Saul Carliner, 514.848.2424 x2038
FOR IMMEDIATE RELEASE
To honor the fortieth anniversary of its launching, the Educational Technology Program at Concordia University is hosting a series of events:
- The Educational Technology Showcase, scheduled 9h00 to 12h30, Thursday, March 12, 2009, which is intended to provide people who make and influence purchasing decisions on educational technology with valuable input from the research that they can use in decision making. The event is intended to feature the Concordia community as presenters and, as participants, would draw policy makers, school and university administrators, and corporate and NGO leaders. It would result in a publishable “Scorecard” that participants can refer to when making decisions.
- The Educational Technology Symposium, scheduled June 28-30, 2009, which will be a 3-day event in late June or early July intended to highlight contributions by the Concordia educational technology community and their applications in real-world educational technology session. The event will also feature a 40th reunion event for alumni.
- A website highlighting 40 years of developments in educational technology, as well as publications resulting from the three public events. To see the website, visit http://doe.concordia.ca/etec40/
In addition, the program sponsored a Fall Colloquium earlier in the month, a live webcast. The session, which explored Diverging Directions in Educational Technology, featured Terry Anderson, Professor and Canada Research Chair, Athabasca University; Francois Desjardins, Associate Professor and Associate Dean, Faculty of Education, Ontario Institute of Technology; Manu Kapur, Assistant Professor, Learning Sciences and Technology (LST) Academic Group, National Institute of Education of Singapore; and Harold Stolovitch, Professor Emeritus, Universite de Montreal and Clinical Professor, University of Southern California.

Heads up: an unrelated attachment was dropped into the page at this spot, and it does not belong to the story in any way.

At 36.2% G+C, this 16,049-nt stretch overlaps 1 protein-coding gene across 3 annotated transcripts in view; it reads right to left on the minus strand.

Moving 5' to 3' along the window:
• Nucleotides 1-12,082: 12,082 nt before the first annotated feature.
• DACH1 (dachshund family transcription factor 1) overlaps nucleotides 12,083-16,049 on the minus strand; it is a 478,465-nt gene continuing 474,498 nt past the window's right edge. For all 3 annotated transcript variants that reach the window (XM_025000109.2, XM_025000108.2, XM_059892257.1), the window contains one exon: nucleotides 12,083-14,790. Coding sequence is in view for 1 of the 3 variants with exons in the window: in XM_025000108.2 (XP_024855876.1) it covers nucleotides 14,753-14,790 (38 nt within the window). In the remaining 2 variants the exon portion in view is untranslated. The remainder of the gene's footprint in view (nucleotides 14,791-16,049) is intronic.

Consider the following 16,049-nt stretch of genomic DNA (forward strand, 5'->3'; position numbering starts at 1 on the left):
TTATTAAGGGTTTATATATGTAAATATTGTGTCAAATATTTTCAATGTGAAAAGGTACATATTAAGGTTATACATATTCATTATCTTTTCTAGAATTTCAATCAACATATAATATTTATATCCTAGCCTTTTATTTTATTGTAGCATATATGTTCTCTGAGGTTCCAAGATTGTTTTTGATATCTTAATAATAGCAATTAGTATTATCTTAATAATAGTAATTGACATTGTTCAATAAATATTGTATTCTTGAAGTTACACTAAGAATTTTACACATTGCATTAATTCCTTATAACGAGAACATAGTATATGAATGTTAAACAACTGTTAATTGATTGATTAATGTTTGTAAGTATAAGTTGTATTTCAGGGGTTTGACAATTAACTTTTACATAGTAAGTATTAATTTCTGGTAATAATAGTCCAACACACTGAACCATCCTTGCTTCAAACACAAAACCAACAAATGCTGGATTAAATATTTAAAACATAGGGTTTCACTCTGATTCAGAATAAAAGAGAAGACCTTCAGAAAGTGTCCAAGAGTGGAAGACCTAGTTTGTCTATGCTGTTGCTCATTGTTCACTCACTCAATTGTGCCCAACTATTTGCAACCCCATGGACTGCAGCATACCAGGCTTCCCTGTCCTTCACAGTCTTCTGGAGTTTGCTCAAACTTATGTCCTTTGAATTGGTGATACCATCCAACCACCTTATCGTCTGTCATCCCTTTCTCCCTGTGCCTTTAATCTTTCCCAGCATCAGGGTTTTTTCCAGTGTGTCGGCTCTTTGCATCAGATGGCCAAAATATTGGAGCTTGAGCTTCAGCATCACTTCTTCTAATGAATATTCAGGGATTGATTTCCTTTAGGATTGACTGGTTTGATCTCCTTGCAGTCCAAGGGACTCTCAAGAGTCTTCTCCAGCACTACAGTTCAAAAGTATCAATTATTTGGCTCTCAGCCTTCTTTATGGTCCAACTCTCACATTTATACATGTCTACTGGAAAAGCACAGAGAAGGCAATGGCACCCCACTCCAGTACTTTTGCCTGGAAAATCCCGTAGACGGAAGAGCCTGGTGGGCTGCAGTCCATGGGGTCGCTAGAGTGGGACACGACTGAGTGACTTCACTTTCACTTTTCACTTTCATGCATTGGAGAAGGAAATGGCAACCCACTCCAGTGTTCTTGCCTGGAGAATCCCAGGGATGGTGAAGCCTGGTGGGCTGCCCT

Concordia University launched its graduate Educational Technology program in September 1968 at then-Sir George Williams University. The program began by offering an MA degree, and has since added a Diploma in Instructional Technology (1972) and a PhD in Educational Technology (1981), converted this year to a PhD in Education). It is the oldest such program in the country and has graduated over 1,000 students, who work in the field positions throughout the world. Professor Gary Boyd, a founding member of this program, continues to serve on the faculty. Professor Bob Bernard directs the graduate programs.